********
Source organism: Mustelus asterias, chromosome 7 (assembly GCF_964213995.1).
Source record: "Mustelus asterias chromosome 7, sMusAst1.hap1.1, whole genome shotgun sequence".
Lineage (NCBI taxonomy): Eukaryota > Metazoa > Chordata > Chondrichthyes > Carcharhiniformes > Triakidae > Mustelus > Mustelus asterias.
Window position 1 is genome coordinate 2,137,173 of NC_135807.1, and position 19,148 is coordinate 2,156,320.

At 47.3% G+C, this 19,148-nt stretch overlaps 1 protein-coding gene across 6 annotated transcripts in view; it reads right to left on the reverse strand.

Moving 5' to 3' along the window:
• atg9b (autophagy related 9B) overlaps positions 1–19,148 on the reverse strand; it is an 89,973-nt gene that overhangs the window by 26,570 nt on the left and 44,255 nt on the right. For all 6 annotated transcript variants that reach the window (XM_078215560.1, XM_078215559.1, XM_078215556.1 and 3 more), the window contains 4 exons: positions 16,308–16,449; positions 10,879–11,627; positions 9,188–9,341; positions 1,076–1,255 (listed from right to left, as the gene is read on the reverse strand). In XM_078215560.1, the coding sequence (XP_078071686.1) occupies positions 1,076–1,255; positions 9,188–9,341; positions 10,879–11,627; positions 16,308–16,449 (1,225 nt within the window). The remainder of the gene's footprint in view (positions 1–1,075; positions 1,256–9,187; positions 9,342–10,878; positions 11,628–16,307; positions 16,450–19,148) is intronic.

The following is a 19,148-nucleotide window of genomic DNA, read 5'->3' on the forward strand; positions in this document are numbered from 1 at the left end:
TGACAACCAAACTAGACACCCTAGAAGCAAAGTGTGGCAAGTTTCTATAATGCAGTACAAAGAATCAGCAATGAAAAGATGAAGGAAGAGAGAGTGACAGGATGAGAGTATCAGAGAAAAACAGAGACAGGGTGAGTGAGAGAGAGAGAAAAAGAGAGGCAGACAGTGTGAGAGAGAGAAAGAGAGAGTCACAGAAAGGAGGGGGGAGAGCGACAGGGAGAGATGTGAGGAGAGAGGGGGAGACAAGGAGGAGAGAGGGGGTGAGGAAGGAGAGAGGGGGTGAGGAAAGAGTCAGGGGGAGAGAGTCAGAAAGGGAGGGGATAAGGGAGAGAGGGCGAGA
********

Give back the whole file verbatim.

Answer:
Source organism: Mustelus asterias, chromosome 7 (assembly GCF_964213995.1).
Source record: "Mustelus asterias chromosome 7, sMusAst1.hap1.1, whole genome shotgun sequence".
Lineage (NCBI taxonomy): Eukaryota > Metazoa > Chordata > Chondrichthyes > Carcharhiniformes > Triakidae > Mustelus > Mustelus asterias.
Window position 1 is genome coordinate 2,137,173 of NC_135807.1, and position 19,148 is coordinate 2,156,320.

At 47.3% G+C, this 19,148-nt stretch overlaps 1 protein-coding gene across 6 annotated transcripts in view; it reads right to left on the reverse strand.

Moving 5' to 3' along the window:
• atg9b (autophagy related 9B) overlaps positions 1–19,148 on the reverse strand; it is an 89,973-nt gene that overhangs the window by 26,570 nt on the left and 44,255 nt on the right. For all 6 annotated transcript variants that reach the window (XM_078215560.1, XM_078215559.1, XM_078215556.1 and 3 more), the window contains 4 exons: positions 16,308–16,449; positions 10,879–11,627; positions 9,188–9,341; positions 1,076–1,255 (listed from right to left, as the gene is read on the reverse strand). In XM_078215560.1, the coding sequence (XP_078071686.1) occupies positions 1,076–1,255; positions 9,188–9,341; positions 10,879–11,627; positions 16,308–16,449 (1,225 nt within the window). The remainder of the gene's footprint in view (positions 1–1,075; positions 1,256–9,187; positions 9,342–10,878; positions 11,628–16,307; positions 16,450–19,148) is intronic.

The following is a 19,148-nucleotide window of genomic DNA, read 5'->3' on the forward strand; positions in this document are numbered from 1 at the left end:
TGACAACCAAACTAGACACCCTAGAAGCAAAGTGTGGCAAGTTTCTATAATGCAGTACAAAGAATCAGCAATGAAAAGATGAAGGAAGAGAGAGTGACAGGATGAGAGTATCAGAGAAAAACAGAGACAGGGTGAGTGAGAGAGAGAGAAAAAGAGAGGCAGACAGTGTGAGAGAGAGAAAGAGAGAGTCACAGAAAGGAGGGGGGAGAGCGACAGGGAGAGATGTGAGGAGAGAGGGGGAGACAAGGAGGAGAGAGGGGGTGAGGAAGGAGAGAGGGGGTGAGGAAAGAGTCAGGGGGAGAGAGTCAGAAAGGGAGGGGATAAGGGAGAGAGGGCGAGA